This episode is titled “The Witness of Stones.”

I’ve had the privilege of doing a bit of touring in Europe. I’ve visited the cathedral at Cologne, Germany on several occasions. I’ve been to Wartburg Castle where Luther hid out. Mrs. Communion Sanctorum and I did a 2-week tour of Florence and Rome for our 30th Anniversary. We saw lots of churches and cathedrals. No matter what your thoughts about medieval Christianity, you can’t help but be impressed by the art and architecture the period produced.

Some modern Christians, especially those of the Evangelical stripe, visit a medieval European cathedral, and come away impressed at the architecture, but mystified and maybe, a few anyway, a bit angry.

Mystified on WHY people would go to such extremes to build such an immense and impressive structure. Angry at the massive expense such a structure meant.

This episode seeks to explain the why behind medieval cathedrals.

Churches in general and cathedrals in particular served two main purposes. First, the building was a place for worship; that worship being centered on the Mass. Second, the church was a place of instruction.

The architecture was used as a tool for BOTH of these.

In an age when only a small portion of society was literate, church buildings became a kind of “book in stone,” telling God’s story in the paintings and carvings that adorned the walls, and later, in the dazzling light of stained glass windows.

Churches and cathedrals were made elaborate because of the theology of the Mass that we’ve looked at in the episode on the Eucharistic controversy. While the debate was long, the Church eventually settled in on the doctrine of transubstantiation; the belief that at the words of the priest, the bread and wine of Communion are transmuted into the literal body and blood of Christ. A portion of the consecrated host is kept in a container called a tabernacle, making the church into a house that holds the most precious thing in the universe; the body of Christ. It’s for this reason churches have long been regarded as sacred refuges. The church’s specialness derived from the presence of the host. And of course, that host deserved a house worthy of its importance.

Think of the consecrated host as the finest gem. Such a jewel deserves an elaborate setting. It was this mentality that fueled the building of Europe’s Medieval Cathedrals. While churches were the meeting place of the faithful, their primary function was to serve as the location where the great miracle of transubstantiation took place.

Following the Edict of Milan ending official persecution of Christians, the first church buildings were built in the same pattern and plan as Roman basilicas. These were civil government buildings used for a variety of purposes but officially designated as the hall where the king held court. The Roman basilica was in the shape of a capital “T.” Churches built in the 7th thru 11th C, a period called Romanesque, were built in a small “t” floor plan. The addition of the space at the top of the “t”, called the apse, was to provide room for the clergy who became increasingly distinct from the laity. As more priests and monks were added to the choir, the apse grew.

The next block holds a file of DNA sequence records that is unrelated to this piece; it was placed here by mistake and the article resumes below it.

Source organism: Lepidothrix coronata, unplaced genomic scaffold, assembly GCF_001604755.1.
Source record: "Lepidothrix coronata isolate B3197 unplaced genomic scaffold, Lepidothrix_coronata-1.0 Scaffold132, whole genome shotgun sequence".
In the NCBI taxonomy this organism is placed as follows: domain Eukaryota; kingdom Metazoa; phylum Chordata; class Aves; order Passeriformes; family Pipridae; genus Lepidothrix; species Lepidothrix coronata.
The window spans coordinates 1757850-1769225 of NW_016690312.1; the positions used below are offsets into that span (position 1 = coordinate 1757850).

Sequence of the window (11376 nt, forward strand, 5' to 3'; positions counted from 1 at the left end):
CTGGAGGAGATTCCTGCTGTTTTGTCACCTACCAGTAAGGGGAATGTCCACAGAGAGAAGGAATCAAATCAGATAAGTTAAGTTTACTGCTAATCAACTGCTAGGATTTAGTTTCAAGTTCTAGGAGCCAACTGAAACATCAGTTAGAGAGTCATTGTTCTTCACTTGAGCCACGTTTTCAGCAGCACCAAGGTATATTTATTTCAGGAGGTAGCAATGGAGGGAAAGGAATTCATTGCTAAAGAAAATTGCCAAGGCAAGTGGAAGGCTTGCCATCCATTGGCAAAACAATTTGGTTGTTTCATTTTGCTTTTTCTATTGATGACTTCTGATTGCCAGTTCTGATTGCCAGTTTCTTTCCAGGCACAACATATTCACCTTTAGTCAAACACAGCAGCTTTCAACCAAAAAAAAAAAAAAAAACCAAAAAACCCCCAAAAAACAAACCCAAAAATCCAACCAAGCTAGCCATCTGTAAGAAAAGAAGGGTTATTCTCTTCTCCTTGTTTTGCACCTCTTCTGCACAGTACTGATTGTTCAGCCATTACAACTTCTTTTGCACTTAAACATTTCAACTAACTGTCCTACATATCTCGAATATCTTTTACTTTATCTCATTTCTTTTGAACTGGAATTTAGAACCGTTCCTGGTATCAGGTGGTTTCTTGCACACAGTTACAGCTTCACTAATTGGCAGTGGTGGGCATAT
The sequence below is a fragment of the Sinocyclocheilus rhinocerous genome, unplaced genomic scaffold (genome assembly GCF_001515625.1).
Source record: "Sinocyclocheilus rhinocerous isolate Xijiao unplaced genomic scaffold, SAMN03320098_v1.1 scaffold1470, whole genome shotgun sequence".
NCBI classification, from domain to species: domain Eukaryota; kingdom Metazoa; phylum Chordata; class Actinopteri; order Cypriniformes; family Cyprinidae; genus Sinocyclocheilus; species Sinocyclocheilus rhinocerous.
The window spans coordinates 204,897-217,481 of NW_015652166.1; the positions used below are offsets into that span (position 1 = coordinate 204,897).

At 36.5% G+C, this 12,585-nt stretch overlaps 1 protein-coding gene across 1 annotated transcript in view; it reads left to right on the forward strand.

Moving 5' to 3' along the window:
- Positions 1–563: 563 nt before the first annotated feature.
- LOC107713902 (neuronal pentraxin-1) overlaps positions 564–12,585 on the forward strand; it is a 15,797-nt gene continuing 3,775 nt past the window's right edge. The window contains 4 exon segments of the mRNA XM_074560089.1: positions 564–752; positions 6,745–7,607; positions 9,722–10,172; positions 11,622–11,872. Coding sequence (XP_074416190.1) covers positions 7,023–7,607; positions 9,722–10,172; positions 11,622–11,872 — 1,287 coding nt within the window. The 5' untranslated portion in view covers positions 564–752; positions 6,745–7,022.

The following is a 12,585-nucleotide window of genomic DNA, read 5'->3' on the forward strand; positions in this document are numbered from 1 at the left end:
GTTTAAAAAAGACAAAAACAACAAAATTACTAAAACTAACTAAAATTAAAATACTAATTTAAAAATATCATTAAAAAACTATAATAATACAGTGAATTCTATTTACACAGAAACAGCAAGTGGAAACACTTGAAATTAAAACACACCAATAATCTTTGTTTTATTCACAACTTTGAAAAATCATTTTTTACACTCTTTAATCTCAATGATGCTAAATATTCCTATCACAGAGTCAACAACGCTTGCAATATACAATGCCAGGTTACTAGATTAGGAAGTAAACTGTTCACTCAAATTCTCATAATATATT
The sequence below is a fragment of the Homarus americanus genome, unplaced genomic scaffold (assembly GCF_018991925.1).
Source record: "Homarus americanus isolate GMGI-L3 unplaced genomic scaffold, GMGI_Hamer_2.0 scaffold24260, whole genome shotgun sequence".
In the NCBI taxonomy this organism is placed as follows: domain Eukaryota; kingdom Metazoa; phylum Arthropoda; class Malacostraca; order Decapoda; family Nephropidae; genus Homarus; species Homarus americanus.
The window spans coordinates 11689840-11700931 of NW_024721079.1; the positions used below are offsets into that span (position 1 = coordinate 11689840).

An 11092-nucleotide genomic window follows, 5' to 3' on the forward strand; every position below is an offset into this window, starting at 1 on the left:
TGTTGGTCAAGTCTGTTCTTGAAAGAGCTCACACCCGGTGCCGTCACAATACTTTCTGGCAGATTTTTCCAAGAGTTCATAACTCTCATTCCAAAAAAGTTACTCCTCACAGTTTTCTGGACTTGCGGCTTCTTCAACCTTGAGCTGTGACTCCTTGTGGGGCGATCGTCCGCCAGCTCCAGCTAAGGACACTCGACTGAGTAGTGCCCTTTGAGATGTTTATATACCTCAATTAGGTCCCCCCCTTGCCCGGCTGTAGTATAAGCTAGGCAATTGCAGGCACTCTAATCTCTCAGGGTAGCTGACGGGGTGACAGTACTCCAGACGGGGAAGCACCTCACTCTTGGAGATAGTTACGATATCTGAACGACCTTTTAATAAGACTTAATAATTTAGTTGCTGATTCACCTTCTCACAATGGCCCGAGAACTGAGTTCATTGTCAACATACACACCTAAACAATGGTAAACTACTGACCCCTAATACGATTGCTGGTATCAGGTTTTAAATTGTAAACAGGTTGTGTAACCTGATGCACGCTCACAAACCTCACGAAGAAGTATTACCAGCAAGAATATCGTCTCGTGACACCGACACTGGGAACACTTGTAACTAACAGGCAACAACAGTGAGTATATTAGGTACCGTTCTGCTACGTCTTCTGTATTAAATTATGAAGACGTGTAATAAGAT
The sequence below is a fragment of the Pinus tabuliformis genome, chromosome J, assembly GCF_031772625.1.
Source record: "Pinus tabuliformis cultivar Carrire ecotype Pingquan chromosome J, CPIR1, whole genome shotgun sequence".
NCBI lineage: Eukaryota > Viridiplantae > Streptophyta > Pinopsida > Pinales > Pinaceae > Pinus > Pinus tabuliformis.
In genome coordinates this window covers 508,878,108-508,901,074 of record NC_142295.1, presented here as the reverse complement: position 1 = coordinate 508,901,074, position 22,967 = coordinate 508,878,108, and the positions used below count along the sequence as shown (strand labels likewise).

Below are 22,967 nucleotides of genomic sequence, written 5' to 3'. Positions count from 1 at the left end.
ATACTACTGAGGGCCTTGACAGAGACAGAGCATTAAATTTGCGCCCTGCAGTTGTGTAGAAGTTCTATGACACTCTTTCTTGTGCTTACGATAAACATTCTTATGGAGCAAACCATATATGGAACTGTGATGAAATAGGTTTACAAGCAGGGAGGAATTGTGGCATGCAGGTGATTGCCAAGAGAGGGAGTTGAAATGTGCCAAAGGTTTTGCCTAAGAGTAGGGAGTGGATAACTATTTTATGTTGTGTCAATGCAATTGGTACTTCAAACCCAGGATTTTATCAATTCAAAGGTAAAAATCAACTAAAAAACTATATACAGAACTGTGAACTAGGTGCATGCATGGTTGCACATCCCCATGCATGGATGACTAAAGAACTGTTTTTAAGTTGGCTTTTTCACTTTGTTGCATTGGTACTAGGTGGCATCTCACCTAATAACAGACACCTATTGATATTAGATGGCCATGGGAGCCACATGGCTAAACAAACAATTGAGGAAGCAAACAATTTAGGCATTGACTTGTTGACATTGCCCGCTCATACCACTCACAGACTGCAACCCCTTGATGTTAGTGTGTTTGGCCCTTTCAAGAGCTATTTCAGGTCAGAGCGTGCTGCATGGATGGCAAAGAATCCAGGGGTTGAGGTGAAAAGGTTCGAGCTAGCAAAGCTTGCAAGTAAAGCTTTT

Another major change in Romanesque churches was their roofs. They went from wood to stone. Stone roofs were possible because of the use of semi-circular arches that supported the additional load. When arches transect each other, it forms a vault. The challenge these arches, vaults, and stone roofs put on builders was the lateral stress they exerted. The weight of all that stone had to go somewhere and where it went was to the walls of the church. To keep them from toppling over, they were made sturdier by adding weight and width. So Romanesque churches are massive, imposing structures of thick walls and few windows.

In the mid-12th C, Romanesque architecture gave way to a new movement called Gothic. That label was applied much later by those who considered the style barbaric, so worthy of association with the Goths who’d helped bring Rome down. The basic floor plan for churches remained the same, but Gothic architects used pointed, rather than semi-circular arches and vaults. This allowed much higher ceilings. The weight was born by columns rather than walls, which doubled and trebled the lateral thrust on the columns. So external columns were built outside the church and used as additional support for the internal columns by means of an ingenious prop called a flying buttress. Since the weight was now born by columns rather than walls, the walls grew lighter and could be replaced by large stained- glass windows, whose scenes depicted stories from the Bible and lives of the saints.

Just imagine the first time a peasant wandered into Cologne Cathedral! The only church he’d ever known was the centuries old massive block building back home that could hold no more than 200. He stands in the plaza in front of Cologne cathedral and tilts back his head as he takes in the church’s front façade, carved with hundreds of statues of Apostles and saints. His head keeps going back and back because there seems no end to the spires that rise ever higher, pointing like fingers toward God in His heaven. Dumbstruck that anything could be so big and reach so high, he stumbles in the front door, expecting to be greeted by the thick gloom he’s used to in the church back home. But this church isn’t dark; it’s filled with light. On his right is the main sidewall of the church, pierced by the most magnificent works of art he’s ever seen. More than that—than he’s ever even conceived! They are massive windows of colored glass through which the light streams. And they cast images of stories he’s heard many times. These are the Apostles, Jesus, Mary, and the saints. And the ceiling over his head is so high he can’t see it because it’s veiled in shadow. He stands there with mouth hanging open and wonders how he’s going to make his wife and family believe the wonders he’s seeing. He simply has no words to describe it; no point of reference in all his experience.